• [0095]
    Additional examples of non-natural nucleotides are set forth in: Jaschke et al. Tetrahedron Lett. 34:301 (1993); Seela and Kaiser, Nucleic Acids Research 15:3113 (1990) and Nucleic Acids Research 18:6353 (1990); Usman et al., PCT International Patent Application No. PCT/US 93/00833; Eckstein, PCT International Patent Application No. PCT/EP91/01811; Sproat et al., U.S. Pat. No. 5,334,711, and Buhr and Matteucci, PCT International Publication No. WO 91/06556; Augustyns, K. A, et al. Nucleic Acids Res., 1991, 19, 2587-2593); and U.S. Pat. Nos. 5,959,099 and 5,840,876.
  • [0096]
    When the template nucleic acid molecular, and/or the primer used in the present method, contains a non-natural nucleotide, then a base-pair mismatch will occur between the template and the primer. The term “base-pair mismatch” refers to all single and multiple nucleotide substitutions that perturb the hydrogen bonding between conventional base pairs. e.g., G:C. A:T, or A:U, by substitution of a nucleotide with a moiety that does not hybridize according to the standard Watson-Crick model to a corresponding nucleotide on the opposite strand of the oligonucleotide duplex. Such base-pair mismatches include, e.g., G:G, G:T, G:A, G:U, C:C, C:A, C:T, C:U, T:T, T:U, U:U and A:A. Also included within the definition of base-pair mismatches are single or multiple nucleotide deletions or insertions that perturb the normal hydrogen bonding of a perfectly base-paired duplex. In addition, base-pair mismatches arise when one or both of the nucleotides in a base pair has undergone a covalent modification (e.g., methylation of a base) that disrupts the normal hydrogen bonding between the bases. Base-pair mismatches also include non-covalent modifications such as, for example, those resulting from incorporation of intercalating agents such as ethidium bromide and the like that perturb hydrogen bonding by altering the helicity and/or base stacking of an oligonucleotide duplex.
  • [0097]
    The template, in addition to containing nucleic acids or analogs thereof, also contains one or more natural bases of unknown identity. The present invention provides compositions and methods whereby the identity of the unknown nucleotide(s) becomes known. The base(s) of unknown identity is present at the “nucleotide loci” (or the “defined position”), refers to a specific nucleotide or region encompassing one or more nucleotides having a precise location on a target nucleic acid.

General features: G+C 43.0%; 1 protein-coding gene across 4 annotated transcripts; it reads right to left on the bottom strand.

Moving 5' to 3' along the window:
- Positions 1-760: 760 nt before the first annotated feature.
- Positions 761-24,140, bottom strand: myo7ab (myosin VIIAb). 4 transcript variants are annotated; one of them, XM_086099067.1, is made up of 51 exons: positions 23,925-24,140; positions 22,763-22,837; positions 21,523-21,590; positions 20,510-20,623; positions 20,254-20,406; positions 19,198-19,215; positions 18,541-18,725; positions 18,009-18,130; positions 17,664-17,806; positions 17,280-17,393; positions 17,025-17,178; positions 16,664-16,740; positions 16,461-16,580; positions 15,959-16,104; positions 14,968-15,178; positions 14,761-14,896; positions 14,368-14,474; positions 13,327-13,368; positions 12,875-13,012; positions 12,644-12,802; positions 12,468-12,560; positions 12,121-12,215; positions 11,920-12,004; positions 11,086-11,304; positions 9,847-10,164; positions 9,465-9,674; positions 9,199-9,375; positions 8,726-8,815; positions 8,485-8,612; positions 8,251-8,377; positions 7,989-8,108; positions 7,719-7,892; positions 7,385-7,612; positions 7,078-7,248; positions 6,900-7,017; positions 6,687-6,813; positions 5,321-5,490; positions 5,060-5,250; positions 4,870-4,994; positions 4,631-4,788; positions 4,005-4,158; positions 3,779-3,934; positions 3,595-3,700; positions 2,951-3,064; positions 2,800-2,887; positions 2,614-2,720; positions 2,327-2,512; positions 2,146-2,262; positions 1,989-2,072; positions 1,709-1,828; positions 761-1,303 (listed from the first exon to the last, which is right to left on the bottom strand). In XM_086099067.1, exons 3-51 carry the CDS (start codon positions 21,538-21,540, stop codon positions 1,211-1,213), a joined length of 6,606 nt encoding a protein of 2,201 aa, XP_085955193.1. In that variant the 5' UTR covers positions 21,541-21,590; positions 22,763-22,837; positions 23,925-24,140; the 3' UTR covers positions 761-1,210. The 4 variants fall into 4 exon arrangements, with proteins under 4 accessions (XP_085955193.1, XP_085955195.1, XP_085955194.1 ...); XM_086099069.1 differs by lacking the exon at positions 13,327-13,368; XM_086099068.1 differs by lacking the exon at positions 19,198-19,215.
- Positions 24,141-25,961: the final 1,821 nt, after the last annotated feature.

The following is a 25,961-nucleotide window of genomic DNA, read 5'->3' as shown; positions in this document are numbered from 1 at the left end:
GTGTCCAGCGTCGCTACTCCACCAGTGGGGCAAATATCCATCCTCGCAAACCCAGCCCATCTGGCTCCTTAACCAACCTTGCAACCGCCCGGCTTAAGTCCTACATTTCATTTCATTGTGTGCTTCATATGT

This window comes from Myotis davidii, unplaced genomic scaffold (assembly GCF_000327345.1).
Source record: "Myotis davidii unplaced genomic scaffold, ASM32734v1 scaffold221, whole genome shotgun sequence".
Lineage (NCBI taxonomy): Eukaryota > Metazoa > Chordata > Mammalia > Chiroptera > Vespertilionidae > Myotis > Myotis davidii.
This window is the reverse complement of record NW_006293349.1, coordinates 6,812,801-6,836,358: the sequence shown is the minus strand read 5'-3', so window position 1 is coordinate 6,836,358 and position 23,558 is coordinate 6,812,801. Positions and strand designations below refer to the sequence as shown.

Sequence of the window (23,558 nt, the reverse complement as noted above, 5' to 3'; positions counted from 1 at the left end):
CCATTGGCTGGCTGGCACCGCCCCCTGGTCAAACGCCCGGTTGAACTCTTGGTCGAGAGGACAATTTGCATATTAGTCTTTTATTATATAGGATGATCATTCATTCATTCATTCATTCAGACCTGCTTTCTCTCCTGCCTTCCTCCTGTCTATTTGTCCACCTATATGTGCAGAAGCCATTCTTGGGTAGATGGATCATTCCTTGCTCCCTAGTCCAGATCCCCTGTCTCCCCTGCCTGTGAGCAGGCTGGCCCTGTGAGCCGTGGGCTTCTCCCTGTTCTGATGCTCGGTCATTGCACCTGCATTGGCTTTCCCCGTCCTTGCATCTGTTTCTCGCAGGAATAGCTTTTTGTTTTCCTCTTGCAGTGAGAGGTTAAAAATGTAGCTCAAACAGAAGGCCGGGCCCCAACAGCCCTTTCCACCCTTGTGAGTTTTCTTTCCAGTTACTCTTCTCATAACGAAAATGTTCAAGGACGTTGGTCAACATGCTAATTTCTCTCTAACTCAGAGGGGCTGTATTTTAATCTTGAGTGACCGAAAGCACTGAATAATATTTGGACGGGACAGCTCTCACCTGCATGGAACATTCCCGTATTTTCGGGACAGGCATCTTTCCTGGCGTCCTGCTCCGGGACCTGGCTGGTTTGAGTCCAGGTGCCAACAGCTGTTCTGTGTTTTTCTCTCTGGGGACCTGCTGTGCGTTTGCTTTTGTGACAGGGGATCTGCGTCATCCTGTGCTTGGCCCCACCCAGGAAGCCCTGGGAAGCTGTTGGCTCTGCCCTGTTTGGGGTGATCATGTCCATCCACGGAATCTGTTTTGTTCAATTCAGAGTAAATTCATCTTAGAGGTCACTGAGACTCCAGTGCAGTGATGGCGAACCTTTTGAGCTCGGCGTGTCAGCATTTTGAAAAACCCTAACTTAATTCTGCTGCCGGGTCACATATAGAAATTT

• [0098]
    The base(s) to be identified in the target nucleic acid may be a mutation. The term “mutation” refers to an alteration in a wild-type nucleic acid sequence. Mutations may be in regions encoding proteins (exons) or may be in non-coding regions (introns or 5′ and 3′ flanking regions) of a target nucleic acid. Exemplary mutations in non-coding regions include regulatory mutations that alter the amount of gene product, localization of protein and/or timing of expression. The term point mutations” refers to mutations in which a wild-type base (i.e., A, C, G, or T) is replaced with one of the other bases at a defined nucleotide locus within a nucleic acid sample. They can be caused by a base substitution or a base deletion. A “frameshift mutation” is caused by a small deletion or insertion that, in turn, causes the reading frame to be shifted and, thus, a novel peptide to be formed. A “regulatory mutation” is a mutation in a region(s) of the gene not coding for protein, e.g., intron, 5′- or 3′-flanking, but affecting correct expression (e.g., amount of product, localization of protein, timing of expression). A “nonsense mutation” is a single nucleotide change resulting in a triplet codon (where mutation occurs) being read as a “STOP” codon causing premature termination of peptide elongation. i.e., a truncated peptide. A “missense mutation” is a mutation that results in one amino acid being exchanged for a different amino acid. Such a mutation may cause a change in the folding (3-dimensional structure) of the peptide and/or its proper association of other peptides in a multimeric protein.
  • [0099]